"Matthew Alice" artist Rick Geary is actually pretty well-known outside our fine city. His work has graced many issues of National Lampoon, Heavy Metal and countless other newsstand mags, plus he's earned acclaim in the comic book field for distinctive, inventive graphic novels like his true-life "Treasury Of Victorian Murder." He also drew for a locally-produced horror comic book adapting classic stories by Larry Niven, Robert Bloch, and others, called "Deepest Dimension Terror Anthology." The comic was the brainchild of original Twilight Zone writer George Clayton Johnson.

Scott Shaw! (the exclamation point is part of his legal name) is a longtime local, familiar to anyone who's attended his annual wacky cover slideshows at San Diego Comic-Cons, dating back to its earliest humble incarnation at the El Cortez. He began doing “funny animal” comic books like “Wild Kingdom” for local publisher Pacific Comics, but went on to animated cartoons, winning an Emmy for his work on “Muppet Babies.” He’s also the guy behind around a hundred cartoon cereal commercials for Fruity Pebbles and Alpha-Bits.

“Rocketeer” creator and renowned pin-up artist Dave Stevens was based locally, at least until the Village Voice called his Rocketeer comic “The greatest comic book of all time.” The Rocketeer began in the pages of locally-produced comic books from Pacific Comics, based off Miramar Road. Though the movie based on his comic wasn’t a huge hit, he’s become one of the most sought-after “good girl” artists since Playboy’s legendary Vargas retired.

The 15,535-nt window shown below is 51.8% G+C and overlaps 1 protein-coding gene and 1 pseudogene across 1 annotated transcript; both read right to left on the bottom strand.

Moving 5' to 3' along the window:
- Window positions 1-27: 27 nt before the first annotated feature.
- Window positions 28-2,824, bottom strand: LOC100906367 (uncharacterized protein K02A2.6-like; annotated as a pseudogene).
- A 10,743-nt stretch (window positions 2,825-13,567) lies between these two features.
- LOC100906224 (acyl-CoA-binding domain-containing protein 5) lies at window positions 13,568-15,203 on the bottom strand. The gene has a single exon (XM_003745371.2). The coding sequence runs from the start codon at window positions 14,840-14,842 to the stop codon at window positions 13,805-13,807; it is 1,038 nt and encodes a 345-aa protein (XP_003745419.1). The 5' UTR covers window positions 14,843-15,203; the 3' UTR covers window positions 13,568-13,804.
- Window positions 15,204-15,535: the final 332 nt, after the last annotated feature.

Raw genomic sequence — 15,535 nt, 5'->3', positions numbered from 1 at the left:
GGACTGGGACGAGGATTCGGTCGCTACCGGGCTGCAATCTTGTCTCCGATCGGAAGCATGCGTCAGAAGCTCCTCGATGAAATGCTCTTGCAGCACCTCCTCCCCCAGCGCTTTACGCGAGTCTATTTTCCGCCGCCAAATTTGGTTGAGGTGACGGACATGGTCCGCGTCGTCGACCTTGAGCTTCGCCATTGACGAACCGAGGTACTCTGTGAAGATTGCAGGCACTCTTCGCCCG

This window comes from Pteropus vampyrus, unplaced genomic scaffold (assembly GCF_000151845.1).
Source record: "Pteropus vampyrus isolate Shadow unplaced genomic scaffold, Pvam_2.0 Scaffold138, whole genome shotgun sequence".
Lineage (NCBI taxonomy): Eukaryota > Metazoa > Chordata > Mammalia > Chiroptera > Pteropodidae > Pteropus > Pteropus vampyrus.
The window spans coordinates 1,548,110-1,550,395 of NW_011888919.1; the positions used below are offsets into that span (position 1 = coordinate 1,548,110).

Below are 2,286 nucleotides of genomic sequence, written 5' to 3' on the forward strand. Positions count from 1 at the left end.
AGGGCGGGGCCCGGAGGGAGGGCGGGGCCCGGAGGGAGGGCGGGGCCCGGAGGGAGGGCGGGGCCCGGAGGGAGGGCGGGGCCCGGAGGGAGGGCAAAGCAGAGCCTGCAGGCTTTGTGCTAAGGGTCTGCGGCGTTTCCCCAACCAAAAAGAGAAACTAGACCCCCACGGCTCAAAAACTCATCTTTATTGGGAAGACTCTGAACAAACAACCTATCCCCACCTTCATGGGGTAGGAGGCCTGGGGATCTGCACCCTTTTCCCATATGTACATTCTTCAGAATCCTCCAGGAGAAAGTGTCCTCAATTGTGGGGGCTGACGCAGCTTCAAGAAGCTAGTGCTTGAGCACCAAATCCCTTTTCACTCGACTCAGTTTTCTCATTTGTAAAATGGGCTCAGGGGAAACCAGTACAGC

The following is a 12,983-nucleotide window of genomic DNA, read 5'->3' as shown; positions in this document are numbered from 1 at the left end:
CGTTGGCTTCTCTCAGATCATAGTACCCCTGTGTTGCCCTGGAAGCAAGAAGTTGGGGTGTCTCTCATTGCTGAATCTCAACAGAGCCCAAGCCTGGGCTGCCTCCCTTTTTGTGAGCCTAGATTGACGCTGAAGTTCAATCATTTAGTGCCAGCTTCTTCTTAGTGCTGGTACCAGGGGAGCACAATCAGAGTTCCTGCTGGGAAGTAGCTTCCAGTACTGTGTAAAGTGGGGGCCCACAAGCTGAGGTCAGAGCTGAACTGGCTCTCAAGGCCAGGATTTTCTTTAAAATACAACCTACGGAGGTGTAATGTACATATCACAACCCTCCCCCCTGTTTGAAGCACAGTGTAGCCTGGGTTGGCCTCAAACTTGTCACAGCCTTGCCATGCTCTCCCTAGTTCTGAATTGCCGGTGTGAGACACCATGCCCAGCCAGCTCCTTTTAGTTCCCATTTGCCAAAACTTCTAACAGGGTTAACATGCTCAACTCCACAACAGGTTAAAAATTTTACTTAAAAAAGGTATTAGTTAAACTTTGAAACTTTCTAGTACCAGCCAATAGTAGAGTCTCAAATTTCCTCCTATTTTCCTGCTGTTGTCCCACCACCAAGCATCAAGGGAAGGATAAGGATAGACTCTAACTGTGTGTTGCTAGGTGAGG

In addition, Charles Schulz's widow Jeannie is from Fallbrook. Before she married the Peanuts creator, she was known locally as a private pilot of some renown.

Wesley "Gene" Hazelton moved to Lake Murray around 1975, three blocks from the summit of Cowles Mountain, and was frequently seen walking along the Lake. From 1939 to 1942, he was a Disney animator and gag writer who worked on Pinocchio (1940), and Fantasia (1940), and he did early character design work for The Wind in the Willows and Peter Pan (1953).

He spent many years at MGM doing animated cartoon layouts and character designs for both Tex Avery and Hanna-Barbera. He animated the original I Love Lucy segment bumpers, and for years drew the Flintstones and Yogi Bear comic strips. He created Pebbles and Bamm Bamm for the Flintstones TV show (Bamm was based on his son).